Effective campaigning and the structural processes of campaign extension are key components of 21st Century PR practice.
Building on the Level 1 Effective Copywriting and Design module, this unit will introduce new areas of theory and of practical and creative application.
This module considers harnessing a professionally literate visual element to a coherent and integrated PR offer. It will look at such things as speech writing and presentations; exhibitions and events; press conferences and briefings; webcasts and podcasts; ‘news spotting’ and ambush marketing; and cultural referencing.
It will also introduce some of the corporate necessities such as annual reports and prospectuses that students will study in depth in Level 3.
This unit will therefore analyse and critique some existing campaigns and corporate endeavours and set workshop tasks and challenges to construct a sense of cultural and promotional values.
- Semiotics and visual languages
- Press conferences, briefings
- Photo calls and media events
- Exhibitions and roadshows
- News Spotting, Ambush Marketing and viral campaigns
- Speech writing and presentation protocols
- Consumer culture as a PR reference point
Communicating in the Public Sphere is about the process of engaging citizens and voters in the practical as well as the ideological aspects of public administration, it touches on many aspects of political (with a small 'p') communications.
An initial grounding in Public Administration for PR practitioners and journalists will have been offered in the first year; this module builds on that. It looks at the relationship between the citizen (voter), the established political order and the media.
The PR professional needs not only to have a full grasp of the communications techniques open to the 21st C practitioner but also to be aware of the need for impartiality, balance and openness in dealing with public communications.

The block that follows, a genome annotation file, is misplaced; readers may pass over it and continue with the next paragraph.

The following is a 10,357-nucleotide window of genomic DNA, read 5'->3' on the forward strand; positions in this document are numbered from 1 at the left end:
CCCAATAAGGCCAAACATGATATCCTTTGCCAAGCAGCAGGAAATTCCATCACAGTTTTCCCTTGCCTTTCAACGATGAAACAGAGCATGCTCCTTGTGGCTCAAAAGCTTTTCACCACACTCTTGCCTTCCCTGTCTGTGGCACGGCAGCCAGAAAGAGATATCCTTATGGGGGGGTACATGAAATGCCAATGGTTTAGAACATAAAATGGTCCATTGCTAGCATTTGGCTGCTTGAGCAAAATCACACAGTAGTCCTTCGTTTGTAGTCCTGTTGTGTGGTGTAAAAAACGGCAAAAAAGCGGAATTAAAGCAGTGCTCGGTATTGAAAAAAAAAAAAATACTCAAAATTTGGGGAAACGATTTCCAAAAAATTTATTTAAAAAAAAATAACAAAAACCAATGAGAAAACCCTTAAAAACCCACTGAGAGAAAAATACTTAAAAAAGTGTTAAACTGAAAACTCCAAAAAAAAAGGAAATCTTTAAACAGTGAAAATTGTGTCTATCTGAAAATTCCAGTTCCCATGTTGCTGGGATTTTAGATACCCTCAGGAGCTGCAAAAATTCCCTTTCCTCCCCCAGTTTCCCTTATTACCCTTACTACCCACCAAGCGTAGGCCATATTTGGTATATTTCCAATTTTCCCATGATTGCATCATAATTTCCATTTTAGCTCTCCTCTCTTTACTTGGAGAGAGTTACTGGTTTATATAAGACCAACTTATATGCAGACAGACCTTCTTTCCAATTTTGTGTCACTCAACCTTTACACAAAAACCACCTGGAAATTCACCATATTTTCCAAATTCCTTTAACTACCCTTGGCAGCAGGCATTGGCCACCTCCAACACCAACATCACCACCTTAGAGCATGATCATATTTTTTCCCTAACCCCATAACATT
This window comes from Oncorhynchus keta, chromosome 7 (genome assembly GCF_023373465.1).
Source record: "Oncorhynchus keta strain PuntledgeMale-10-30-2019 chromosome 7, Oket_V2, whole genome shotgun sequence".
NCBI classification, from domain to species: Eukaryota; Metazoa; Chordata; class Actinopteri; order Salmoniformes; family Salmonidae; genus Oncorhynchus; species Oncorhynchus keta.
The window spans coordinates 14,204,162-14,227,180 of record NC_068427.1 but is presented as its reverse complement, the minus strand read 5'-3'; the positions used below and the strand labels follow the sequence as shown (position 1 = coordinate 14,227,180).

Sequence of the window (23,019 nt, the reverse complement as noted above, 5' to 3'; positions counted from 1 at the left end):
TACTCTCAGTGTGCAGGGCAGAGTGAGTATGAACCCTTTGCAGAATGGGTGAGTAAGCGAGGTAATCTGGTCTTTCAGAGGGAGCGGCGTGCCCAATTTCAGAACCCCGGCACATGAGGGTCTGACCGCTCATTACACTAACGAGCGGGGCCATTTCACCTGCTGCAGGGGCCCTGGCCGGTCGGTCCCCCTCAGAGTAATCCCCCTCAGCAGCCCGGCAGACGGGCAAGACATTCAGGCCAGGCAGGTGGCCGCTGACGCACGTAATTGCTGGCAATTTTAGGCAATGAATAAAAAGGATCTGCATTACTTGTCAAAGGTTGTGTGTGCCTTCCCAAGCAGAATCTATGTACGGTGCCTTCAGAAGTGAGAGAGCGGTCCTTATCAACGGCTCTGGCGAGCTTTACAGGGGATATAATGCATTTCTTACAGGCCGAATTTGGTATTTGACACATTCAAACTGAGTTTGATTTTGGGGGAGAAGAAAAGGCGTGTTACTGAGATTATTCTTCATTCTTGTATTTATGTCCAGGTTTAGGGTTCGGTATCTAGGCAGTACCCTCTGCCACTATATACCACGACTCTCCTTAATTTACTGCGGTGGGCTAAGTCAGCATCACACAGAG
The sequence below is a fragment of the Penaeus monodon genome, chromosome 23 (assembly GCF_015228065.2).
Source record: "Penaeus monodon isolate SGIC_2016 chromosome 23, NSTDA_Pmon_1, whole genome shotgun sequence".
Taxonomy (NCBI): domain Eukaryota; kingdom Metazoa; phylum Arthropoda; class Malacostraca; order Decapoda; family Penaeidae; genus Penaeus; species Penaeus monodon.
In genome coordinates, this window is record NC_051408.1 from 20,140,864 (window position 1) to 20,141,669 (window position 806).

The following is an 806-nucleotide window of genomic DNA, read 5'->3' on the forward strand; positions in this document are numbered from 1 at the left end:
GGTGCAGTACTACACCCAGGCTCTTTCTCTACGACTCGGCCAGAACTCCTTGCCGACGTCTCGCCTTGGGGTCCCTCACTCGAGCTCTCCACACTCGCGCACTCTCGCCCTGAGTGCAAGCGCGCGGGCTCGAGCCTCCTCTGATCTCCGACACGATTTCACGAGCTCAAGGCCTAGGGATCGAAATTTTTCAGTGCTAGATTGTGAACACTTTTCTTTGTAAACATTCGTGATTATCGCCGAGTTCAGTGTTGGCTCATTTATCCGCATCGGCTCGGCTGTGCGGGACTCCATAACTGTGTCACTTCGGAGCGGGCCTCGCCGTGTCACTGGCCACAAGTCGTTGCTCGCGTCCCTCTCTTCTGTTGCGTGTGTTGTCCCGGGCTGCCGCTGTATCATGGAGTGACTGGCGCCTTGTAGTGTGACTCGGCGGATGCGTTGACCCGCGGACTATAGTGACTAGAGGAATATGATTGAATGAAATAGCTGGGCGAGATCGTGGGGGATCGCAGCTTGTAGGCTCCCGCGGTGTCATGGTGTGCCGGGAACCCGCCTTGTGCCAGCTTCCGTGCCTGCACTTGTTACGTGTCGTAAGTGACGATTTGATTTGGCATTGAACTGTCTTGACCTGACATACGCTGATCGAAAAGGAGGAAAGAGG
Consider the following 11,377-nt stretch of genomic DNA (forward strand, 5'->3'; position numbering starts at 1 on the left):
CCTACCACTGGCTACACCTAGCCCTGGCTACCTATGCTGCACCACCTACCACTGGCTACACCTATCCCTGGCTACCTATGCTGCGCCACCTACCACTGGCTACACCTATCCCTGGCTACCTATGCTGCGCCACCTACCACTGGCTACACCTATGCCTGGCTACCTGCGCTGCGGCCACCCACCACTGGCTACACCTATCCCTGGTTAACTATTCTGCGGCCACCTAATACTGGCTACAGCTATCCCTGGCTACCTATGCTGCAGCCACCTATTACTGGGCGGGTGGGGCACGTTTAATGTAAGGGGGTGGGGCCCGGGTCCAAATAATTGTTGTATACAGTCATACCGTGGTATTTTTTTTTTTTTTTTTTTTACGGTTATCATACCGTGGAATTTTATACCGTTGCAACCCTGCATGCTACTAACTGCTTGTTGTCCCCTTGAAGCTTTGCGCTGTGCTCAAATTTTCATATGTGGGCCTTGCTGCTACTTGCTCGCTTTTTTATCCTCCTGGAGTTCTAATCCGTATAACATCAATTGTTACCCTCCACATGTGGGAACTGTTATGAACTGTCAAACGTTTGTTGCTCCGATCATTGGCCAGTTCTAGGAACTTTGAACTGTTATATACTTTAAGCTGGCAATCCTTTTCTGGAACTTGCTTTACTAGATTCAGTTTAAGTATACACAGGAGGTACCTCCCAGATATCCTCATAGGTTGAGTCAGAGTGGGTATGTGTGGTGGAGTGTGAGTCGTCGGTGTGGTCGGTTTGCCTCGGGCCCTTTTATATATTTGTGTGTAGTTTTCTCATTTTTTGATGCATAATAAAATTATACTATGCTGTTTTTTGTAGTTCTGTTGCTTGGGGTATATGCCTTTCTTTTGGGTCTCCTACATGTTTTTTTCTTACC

Well managed, well directed and reliable two-way communications between the politicians and their constituents, via whichever media is appropriate, could be the key to countering the 'democratic deficit' of fewer people voting at elections.
As party politics becomes less engaging, citizens and voters are increasingly politically active on issues that motivate them.
This module will look at the mainstream communications methods, mechanisms and messages but also at the alternative political communications communities.
It addresses issues such as media relationships with officials, representatives, and politicians and examines limitations on, and opportunities for, the reporter to obtain information that institutions prefer the public not to know.
Students can look at examples, case studies and reporting trends to assess the function of reporters and media organisations in presenting these important areas of public concern to their audiences.
Community engagement is the process by which businesses and individuals build ongoing relationships with the purpose of achieving a collective vision for the benefit of a community. This increasingly important aspect of Public Relations can prove challenging as both persuasion and influence techniques are required. During this module, students will have the opportunity to evaluate current communication techniques used in persuasion, negotiation and counselling (eg neuro-linguistic programming and transactional analysis).
Today’s Public Relations operates through multiplatforms of sound and vision, thus students need to understand the essential legal and ethical responsibilities associated with multiplatform communication, working with journalists and with the news agenda.